Jellyfish are opportunistic carnivores that will eat almost anything they come across. Smaller jellyfish consume plankton, larger ones eat fish eggs, crustaceans and snails, and the very largest jellyfish can catch and eat whole fish. Jellyfish can also be cannibalistic.

Jellyfish kept as pets require a steady diet of brine shrimp to survive. Baby jellyfish need very small freshly hatched brine shrimp. By adulthood, they require fully grown brine shrimp. Feeding adult jellyfish kept as pets is easier because they can survive off frozen food. Two common foods for adult pet jellyfish include shaved mysis shrimp and cyclopeeze — both of which are available at pet stores.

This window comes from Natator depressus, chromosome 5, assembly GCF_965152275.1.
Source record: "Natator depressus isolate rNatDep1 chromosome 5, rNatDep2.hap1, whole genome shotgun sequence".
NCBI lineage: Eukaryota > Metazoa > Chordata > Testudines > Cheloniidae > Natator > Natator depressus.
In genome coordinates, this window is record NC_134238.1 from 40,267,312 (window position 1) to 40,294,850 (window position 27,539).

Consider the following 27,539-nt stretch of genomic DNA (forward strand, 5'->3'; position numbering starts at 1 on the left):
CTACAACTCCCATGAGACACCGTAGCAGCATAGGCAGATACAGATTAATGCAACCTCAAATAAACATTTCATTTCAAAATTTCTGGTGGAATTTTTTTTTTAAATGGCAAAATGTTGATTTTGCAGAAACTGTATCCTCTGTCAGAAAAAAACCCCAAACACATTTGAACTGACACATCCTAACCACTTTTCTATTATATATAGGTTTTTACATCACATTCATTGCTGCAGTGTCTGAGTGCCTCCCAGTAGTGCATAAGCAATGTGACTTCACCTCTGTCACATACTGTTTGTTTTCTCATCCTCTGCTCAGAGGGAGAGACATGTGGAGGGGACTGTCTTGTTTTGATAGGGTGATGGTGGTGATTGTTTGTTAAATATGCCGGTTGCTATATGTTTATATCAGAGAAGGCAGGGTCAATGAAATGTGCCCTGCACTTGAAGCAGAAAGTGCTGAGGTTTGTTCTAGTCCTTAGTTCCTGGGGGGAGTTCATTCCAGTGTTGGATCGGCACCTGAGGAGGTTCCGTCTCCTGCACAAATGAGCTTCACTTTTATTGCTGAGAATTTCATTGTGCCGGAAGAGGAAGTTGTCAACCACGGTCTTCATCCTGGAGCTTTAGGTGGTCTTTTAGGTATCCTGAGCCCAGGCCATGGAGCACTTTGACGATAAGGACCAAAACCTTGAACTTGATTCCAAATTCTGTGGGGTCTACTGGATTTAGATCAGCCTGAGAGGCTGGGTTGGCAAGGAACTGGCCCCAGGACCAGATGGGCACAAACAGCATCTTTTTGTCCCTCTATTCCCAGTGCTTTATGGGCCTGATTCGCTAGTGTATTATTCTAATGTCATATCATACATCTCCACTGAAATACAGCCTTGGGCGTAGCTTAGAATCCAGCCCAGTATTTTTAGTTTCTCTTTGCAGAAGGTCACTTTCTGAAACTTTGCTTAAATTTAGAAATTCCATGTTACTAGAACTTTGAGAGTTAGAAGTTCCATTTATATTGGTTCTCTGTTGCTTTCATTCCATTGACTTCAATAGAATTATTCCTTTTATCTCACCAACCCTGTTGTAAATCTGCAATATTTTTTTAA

When feeding a pet jellyfish, the brine shrimp or similar only need to be placed in the tank with the jellyfish. The jellyfish will sting the prey and draw it into its own mouth.

Jellyfish are a type of plankton, meaning they are not strong swimmers and at the mercy of currents. When two currents meet, large concentrations of jellyfish, known as blooms, can form. When jellyfish blooms form, they can eat almost everything in the water. This can cause problems for commercial fisheries because the jellyfish will leaving nothing for the other fish in the same size category to eat.